The £180 million bike shop
if you’re buying at 3-4 times turnover tony, I might have an opportunity for you! 😉
Its obvious the 53% growth wont be used in the multiple calc as it’s not going to be a long run growth figure. A multiple of 2 is a good price and probably implies some solid growth but a decent margin.Posted 6 years agobinnersSubscriber
Sold to a private equity firm? Does not compute. How can you asset strip a mail order business?
They did a feature on Wiggle in the financial pages of the Observer a while back, detailing their enormous growth and huge turnover.
They actually used the phrase “Cycling is the new Golf”. I nearly sold my bikes in protest. Then I thought Hmmmmmm dressing like a dick, and spending waaaaaaaaaay too much on unnecessary shiny ‘stuff’. Yip. Sounds about right. Though the snotty, exclusive, club mentality only appears to be roadies, who I presume is who they’re mainly talking aboutPosted 6 years ago
If you think Private Equity is all about asset stripping, you should perhaps stop reading the scary pages in the back of the Daily Mirror binners.
Private Equity behaves little different to any other source of investment capital although It’s usually less transparent, and often more highly leveraged, it just wants the same thing as pension fund equity or shareholders in a publcily quoted company. Where PE might make a difference though is that they take a greater interest in their investment. Too many pension funds and large shareholders stay too remote from the businesses they own and dont take enough care over what their investments are up to.
Take, for example, executive pay – only small action groups ever vote against executive renumeration presented at board meetings of FTSE 100 Cos, the big shareholders just wave it through. You can bet your well-licked eyeballs that a PE owner of a company would pass a far more critical eye over directors’ pay and bonuses and make sure that no-one’s getting a free ride on the back of their investment capital.Posted 6 years agoade wardMember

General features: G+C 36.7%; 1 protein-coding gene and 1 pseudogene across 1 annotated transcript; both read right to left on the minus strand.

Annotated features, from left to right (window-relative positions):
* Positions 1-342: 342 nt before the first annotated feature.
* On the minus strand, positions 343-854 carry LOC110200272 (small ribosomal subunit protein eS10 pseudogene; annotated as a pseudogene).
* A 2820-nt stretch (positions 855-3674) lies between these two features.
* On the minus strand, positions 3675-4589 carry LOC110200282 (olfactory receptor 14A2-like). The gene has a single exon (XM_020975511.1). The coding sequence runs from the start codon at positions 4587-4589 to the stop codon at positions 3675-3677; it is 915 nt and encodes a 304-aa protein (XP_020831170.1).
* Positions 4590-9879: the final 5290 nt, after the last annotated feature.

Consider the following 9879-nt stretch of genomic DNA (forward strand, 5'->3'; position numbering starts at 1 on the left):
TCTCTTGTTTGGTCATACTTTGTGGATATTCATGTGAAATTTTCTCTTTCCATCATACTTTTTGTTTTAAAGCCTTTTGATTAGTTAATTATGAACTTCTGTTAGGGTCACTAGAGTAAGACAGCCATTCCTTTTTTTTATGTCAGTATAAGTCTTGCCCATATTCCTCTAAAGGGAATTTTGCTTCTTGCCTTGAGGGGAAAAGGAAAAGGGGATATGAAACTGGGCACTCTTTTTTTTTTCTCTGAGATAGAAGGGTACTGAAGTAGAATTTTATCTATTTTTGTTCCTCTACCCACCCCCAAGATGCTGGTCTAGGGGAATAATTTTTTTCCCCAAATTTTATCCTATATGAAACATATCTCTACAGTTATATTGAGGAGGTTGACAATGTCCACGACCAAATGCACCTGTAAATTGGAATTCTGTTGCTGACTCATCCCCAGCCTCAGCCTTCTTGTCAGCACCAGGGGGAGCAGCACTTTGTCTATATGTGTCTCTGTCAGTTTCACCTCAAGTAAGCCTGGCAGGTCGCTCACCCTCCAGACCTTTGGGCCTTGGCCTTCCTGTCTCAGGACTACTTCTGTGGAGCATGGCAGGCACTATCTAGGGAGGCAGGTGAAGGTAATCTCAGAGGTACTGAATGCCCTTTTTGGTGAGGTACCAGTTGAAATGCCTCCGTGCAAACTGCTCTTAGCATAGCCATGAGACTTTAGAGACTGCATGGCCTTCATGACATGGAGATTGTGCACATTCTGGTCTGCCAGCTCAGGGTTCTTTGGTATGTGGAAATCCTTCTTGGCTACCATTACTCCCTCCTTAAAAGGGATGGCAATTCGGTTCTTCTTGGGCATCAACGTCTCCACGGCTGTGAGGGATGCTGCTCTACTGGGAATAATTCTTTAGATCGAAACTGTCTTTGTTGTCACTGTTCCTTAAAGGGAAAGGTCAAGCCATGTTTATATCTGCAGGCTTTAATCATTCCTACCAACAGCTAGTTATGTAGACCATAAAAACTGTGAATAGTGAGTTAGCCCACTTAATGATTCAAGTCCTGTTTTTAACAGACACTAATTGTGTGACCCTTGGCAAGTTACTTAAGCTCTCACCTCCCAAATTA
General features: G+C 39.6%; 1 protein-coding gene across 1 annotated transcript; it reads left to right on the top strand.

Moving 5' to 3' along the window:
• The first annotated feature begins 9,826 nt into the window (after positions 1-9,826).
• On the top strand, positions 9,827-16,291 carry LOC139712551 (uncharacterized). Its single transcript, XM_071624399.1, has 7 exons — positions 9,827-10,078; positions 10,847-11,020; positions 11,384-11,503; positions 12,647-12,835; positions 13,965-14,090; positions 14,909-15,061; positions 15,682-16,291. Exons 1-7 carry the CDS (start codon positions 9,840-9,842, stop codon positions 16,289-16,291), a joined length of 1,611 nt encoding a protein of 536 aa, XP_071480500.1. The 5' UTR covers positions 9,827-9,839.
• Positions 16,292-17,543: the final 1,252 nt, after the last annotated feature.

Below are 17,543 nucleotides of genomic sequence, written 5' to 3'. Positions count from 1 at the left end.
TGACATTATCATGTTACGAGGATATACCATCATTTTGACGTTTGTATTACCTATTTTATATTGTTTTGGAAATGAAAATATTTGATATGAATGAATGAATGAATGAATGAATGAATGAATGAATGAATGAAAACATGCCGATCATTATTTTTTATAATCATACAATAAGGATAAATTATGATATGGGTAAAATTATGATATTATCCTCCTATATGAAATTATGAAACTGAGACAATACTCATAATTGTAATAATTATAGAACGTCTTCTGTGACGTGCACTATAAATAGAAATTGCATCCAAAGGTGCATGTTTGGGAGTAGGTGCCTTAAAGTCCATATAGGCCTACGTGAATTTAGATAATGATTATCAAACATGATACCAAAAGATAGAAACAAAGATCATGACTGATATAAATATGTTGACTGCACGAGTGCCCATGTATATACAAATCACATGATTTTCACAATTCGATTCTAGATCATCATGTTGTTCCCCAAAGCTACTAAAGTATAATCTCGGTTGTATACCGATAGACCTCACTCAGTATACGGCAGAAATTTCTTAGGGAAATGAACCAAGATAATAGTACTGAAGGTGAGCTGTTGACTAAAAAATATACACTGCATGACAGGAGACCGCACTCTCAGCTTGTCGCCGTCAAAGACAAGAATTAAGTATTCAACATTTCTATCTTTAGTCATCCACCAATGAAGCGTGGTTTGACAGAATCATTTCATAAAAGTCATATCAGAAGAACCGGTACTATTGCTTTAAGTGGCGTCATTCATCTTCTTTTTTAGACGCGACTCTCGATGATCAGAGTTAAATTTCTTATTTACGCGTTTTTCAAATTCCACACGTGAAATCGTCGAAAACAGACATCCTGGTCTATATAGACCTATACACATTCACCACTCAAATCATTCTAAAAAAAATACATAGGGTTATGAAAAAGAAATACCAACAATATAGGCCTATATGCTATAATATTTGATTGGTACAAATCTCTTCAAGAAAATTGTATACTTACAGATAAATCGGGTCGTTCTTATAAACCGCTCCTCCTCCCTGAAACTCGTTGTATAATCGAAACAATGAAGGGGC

Fat Face owner buys Wiggle
by Carlton Reid
about 22 hours ago
It has been confirmed that Bridgepoint has bought Wiggle in deal worth £180m.
Bridgepoint owns Fat Face and has been touted as the most likely suitor for some days and now the widely reported deal has gone through.
Wiggle was part owned by Isis Equity Partners and sells to 88 countries.
It has been voted as the BikeBiz ‘online retailer of the year’ for three years running.
Well that is what’s reported in BikebizPosted 6 years agowasMember
Wiggle, the online cycling retailer, has been acquired by the private equity firm Bridgepoint in a deal worth £180m.
Bridgepoint saw off competition from EQT, the Swedish buyout company, to purchase Wiggle, which serves customers in 88 countries from Japan to New Zealand. Bridgepoint also owns the retailers Fat Face and HobbyCraft, as well as the sandwich chain Pret A Manger.
Wiggle grew its pre-tax profits by 55 per cent to £10.2m for the year to 31 January, on sales of £86.8m.
The deal is a coup for the private equity firm Isis, which acquired its majority shareholding in Wiggle for £12m in 2006. Rothschild ran the sale process.
Vince Gwilliam, a Bridgepoint partner, said: “Wiggle is benefitting from strong structural market drivers such as the shift to online retailing combined with the trend towards fitness and healthy living.”
Sounds like it was already in PE hands.Posted 6 years agothisisnotaspoonMember
I heard that too, that the website bellonged to an adult toy shop but the bike shop was more profitable, a bit like ebay was never thought of as a name for an auction site, it was just a domain name registered to the Echo bay trading co. who’s owner setup an online auction business.Posted 6 years ago
The topic ‘The £180 million bike shop’ is closed to new replies.